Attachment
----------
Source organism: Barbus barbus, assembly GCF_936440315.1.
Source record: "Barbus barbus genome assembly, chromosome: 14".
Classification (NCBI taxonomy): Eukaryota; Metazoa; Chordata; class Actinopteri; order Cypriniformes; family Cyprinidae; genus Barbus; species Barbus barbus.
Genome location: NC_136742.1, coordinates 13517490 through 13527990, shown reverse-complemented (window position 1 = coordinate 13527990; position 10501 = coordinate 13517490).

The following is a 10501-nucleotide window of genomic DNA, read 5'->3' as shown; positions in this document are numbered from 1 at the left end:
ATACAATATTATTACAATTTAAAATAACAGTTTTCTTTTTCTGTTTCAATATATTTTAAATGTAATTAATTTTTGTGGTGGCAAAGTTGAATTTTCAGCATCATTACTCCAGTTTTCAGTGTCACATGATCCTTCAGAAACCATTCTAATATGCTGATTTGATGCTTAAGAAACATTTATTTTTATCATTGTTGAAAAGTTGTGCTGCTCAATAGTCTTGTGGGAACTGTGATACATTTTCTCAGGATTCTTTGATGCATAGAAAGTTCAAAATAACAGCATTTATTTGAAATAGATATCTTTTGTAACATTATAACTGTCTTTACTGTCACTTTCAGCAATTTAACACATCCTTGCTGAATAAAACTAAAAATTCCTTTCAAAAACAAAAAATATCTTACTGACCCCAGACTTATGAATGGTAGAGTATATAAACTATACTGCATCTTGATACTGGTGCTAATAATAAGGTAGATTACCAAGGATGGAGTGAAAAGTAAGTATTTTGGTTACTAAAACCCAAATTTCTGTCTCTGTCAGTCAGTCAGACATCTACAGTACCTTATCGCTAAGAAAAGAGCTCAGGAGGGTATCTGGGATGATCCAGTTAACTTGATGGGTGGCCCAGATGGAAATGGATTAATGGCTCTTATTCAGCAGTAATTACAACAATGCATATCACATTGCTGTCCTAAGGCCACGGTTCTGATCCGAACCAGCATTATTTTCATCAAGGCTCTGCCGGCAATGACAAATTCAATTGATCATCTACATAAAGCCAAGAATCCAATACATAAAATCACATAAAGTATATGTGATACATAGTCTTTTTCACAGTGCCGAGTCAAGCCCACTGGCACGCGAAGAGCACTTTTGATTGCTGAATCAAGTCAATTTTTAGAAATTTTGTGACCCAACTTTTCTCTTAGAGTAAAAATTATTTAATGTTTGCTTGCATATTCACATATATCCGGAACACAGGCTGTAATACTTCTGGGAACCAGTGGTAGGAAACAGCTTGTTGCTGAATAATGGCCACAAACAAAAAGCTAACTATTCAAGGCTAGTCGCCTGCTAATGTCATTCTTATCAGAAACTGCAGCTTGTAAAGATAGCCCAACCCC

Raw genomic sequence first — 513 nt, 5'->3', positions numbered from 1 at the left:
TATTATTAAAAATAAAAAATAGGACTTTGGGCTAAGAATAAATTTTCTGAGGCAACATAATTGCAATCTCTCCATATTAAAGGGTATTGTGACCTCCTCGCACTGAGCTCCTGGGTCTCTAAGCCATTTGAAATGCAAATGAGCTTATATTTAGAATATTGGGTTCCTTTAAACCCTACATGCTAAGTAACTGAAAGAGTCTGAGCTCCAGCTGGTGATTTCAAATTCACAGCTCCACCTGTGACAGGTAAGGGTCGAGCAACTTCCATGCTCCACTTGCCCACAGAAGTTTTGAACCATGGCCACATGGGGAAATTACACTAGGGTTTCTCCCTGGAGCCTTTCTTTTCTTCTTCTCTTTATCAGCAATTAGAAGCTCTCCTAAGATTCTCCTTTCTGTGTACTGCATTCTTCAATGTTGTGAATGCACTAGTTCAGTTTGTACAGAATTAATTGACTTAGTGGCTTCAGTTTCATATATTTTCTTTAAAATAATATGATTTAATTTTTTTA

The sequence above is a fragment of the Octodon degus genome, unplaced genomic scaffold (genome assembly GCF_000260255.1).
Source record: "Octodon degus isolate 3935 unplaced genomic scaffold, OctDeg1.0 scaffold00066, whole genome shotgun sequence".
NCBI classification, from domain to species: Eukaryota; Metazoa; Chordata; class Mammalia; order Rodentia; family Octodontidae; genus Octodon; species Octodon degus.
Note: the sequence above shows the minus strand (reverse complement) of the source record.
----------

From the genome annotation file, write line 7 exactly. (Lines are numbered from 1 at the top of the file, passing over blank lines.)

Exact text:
Raw genomic sequence first — 513 nt, 5'->3', positions numbered from 1 at the left: